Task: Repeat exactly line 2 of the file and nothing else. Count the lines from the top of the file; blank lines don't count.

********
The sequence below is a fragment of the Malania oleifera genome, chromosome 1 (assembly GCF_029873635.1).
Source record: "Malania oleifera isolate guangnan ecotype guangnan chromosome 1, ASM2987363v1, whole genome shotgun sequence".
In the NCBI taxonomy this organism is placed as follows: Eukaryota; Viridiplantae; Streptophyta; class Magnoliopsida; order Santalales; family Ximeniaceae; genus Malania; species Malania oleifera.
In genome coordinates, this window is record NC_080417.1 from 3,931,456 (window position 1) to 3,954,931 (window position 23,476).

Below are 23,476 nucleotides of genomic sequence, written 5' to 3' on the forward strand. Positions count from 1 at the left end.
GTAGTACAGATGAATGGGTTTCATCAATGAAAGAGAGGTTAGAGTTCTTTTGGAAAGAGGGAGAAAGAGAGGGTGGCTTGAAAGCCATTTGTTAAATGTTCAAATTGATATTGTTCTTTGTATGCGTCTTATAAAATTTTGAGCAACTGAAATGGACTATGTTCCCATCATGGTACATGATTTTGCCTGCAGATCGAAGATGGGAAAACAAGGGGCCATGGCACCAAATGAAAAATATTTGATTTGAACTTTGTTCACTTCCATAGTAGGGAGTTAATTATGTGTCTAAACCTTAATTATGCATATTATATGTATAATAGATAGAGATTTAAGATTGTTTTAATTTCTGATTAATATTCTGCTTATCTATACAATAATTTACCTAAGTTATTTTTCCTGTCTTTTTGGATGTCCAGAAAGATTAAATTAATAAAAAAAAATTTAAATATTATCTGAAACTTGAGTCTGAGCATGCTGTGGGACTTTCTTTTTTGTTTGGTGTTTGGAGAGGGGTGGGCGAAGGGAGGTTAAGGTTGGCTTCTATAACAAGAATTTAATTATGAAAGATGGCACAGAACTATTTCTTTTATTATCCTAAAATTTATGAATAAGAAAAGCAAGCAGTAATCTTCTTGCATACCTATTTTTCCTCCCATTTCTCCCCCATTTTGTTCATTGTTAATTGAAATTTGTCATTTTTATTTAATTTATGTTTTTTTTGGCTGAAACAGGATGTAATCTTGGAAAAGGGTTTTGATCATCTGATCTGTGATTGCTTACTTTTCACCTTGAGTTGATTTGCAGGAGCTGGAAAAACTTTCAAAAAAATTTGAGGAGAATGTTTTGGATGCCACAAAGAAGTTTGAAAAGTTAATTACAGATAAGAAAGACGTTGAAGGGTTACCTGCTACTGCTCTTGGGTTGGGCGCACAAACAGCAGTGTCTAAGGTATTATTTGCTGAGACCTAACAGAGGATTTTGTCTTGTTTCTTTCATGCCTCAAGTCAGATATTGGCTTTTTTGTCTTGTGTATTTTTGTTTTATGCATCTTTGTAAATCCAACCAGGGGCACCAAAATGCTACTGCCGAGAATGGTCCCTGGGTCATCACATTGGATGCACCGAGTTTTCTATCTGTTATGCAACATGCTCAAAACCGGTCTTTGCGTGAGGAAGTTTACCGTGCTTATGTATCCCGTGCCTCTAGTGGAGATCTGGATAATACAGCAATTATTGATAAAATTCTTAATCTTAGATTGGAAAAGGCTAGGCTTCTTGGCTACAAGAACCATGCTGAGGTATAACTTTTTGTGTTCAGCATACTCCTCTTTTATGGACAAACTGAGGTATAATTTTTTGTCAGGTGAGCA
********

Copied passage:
Source record: "Malania oleifera isolate guangnan ecotype guangnan chromosome 1, ASM2987363v1, whole genome shotgun sequence".